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Title: Enhancing the oxygen supply to whole-cell oxygenase bioconversions
Author: Fish, S.
Awarding Body: University of London
Current Institution: University College London (University of London)
Date of Award: 2006
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The aim of this work was to investigate the effect of oxygen limitation on whole-cell oxygenases, and to determine how the physiochemical properties of oils affect their ability to enhance the oxygen transfer rate. Whole-cell oxygenase biocatalysts require oxygen as a substrate for the reaction and for the electron transport chain. The productivity of these bioconversions is therefore influenced by the maximum oxygen transfer rate of the fermenter. Organic solvents are commonly used in oxygenase bioconversions to alleviate substrate or product limitation, and they can also increase the oxygen transfer rate to the aqueous phase. The model system was the bioconversion of bicycloheptenone to oxabicylooctenone using a recombinant E.coli biocatalyst overexpressing cyclohexanone monooxygenase (CHMO). Above a critical biomass concentration the oxygen transfer rate determined the maximum activity. When oxygen was not limited, the electron transport chain used twice as much oxygen as the CHMO. When it was limited, the CHMO and the electron transport chain competed for the oxygen - the CHMO used approximately 20% whatever the severity of the limitation. The oxygen transfer rate to the aqueous phase increased up to 2.5 fold depending on the physical properties and the volume fraction of the oil phase. The oxygen transfer rate only increased if the oil drops were small enough - the magnitude was determined by the oxygen solubility of the oil. There was no correlation between the spreading coefficient and the oxygen transfer rate. A model that predicted the enhancement in the oxygen transfer rate caused by the addition of oil was in good agreement with the experimental results. The specific activity of an oxygen limited CHMO bioconversion was increased up to 2.25 fold using perfluorotributylamine.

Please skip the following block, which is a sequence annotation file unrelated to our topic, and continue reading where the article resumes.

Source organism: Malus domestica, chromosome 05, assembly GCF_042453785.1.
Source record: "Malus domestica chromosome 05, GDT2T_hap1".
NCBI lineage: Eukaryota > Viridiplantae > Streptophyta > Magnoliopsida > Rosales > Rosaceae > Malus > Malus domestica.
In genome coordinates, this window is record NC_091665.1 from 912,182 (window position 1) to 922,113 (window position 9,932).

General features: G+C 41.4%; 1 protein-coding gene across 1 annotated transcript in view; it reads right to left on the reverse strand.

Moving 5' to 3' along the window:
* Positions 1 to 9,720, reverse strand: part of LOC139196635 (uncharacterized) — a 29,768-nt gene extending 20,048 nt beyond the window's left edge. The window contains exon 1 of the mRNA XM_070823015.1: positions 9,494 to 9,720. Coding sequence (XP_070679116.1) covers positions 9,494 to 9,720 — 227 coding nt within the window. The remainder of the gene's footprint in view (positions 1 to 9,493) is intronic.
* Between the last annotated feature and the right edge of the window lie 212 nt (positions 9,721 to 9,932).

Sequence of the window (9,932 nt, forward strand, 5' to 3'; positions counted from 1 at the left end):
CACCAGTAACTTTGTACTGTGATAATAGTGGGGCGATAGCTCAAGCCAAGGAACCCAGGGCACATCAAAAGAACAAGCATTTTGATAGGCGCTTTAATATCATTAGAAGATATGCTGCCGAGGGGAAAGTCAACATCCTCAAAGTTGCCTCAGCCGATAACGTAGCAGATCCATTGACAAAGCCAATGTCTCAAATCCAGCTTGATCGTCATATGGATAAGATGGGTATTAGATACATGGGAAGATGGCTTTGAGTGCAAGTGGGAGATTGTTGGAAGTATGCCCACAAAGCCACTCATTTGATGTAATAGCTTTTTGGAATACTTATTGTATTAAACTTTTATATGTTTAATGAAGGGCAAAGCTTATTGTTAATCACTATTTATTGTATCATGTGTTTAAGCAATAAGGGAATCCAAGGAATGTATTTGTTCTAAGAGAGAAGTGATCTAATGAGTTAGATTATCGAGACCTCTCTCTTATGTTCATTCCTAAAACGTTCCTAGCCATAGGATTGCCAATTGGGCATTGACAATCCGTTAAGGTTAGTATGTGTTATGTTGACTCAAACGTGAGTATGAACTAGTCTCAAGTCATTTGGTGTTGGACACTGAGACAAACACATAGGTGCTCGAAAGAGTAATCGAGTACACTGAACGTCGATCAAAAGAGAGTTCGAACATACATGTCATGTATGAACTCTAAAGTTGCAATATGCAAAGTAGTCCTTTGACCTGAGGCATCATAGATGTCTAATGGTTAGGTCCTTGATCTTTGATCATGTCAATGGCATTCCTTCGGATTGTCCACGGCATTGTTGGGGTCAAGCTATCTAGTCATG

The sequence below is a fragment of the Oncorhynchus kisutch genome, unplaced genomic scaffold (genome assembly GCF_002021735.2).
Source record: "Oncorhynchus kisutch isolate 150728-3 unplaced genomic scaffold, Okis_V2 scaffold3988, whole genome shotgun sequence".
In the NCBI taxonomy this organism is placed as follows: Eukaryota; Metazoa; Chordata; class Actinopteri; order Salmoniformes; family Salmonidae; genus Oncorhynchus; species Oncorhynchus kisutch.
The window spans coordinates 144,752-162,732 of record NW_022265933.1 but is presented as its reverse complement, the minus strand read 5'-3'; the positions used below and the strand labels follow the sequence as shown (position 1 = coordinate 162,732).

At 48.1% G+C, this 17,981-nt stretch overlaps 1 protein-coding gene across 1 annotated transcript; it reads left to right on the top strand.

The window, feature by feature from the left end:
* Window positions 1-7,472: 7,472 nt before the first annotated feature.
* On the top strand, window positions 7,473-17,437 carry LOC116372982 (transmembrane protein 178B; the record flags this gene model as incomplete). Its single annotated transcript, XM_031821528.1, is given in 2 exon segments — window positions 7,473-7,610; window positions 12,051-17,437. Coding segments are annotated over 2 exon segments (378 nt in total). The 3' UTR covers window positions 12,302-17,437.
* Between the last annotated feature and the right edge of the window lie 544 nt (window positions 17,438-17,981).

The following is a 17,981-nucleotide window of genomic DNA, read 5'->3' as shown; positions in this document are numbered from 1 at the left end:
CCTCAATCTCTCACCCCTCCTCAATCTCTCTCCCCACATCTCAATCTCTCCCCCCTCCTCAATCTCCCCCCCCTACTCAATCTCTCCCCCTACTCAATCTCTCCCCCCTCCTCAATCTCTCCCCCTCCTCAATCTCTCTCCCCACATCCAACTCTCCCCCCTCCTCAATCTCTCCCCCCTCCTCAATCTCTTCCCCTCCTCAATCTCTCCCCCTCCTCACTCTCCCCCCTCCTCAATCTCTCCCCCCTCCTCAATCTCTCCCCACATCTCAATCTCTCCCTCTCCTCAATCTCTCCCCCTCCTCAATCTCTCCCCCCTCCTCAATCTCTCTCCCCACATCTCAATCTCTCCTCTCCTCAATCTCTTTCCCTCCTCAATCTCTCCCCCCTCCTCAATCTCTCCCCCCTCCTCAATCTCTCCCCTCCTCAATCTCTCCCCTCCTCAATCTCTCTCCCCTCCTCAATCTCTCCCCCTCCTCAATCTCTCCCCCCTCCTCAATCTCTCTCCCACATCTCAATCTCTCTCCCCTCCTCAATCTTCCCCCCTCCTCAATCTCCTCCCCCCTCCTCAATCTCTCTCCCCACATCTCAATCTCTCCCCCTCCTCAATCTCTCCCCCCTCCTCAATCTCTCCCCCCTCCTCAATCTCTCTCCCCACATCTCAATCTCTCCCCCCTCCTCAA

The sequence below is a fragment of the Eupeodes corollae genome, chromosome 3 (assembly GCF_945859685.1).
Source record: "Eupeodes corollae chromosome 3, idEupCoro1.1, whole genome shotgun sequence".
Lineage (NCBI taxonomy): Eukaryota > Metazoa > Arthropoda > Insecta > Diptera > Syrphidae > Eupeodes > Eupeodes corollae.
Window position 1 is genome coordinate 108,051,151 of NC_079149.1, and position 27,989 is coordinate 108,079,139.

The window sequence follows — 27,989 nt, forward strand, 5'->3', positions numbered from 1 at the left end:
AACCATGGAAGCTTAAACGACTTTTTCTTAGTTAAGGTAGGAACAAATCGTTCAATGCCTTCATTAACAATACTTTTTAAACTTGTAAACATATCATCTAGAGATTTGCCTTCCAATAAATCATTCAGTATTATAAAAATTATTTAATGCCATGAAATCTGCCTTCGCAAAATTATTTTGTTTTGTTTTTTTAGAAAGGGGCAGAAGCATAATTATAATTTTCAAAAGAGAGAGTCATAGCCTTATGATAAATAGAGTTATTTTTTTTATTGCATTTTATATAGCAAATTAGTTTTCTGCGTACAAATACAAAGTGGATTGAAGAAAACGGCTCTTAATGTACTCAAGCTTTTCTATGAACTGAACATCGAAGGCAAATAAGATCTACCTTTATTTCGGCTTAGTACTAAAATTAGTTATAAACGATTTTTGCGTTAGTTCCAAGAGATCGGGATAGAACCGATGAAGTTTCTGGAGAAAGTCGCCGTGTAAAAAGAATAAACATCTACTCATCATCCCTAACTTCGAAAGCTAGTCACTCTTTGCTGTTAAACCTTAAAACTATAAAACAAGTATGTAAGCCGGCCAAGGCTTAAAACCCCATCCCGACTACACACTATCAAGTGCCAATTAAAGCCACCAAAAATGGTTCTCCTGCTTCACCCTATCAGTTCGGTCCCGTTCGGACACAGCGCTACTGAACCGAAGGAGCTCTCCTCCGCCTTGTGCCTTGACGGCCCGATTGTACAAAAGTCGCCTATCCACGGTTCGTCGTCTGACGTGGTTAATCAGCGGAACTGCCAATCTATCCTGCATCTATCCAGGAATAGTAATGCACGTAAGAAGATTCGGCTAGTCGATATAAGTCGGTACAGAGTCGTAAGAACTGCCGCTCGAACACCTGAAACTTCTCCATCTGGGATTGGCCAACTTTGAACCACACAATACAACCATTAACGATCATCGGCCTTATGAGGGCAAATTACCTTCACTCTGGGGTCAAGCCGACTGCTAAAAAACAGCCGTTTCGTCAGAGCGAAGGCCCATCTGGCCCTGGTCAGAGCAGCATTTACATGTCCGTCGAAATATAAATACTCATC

Supervisor: Not available Sponsor: Not available
Qualification Name: Thesis (Ph.D.) Qualification Level: Doctoral
EThOS ID:  DOI: Not available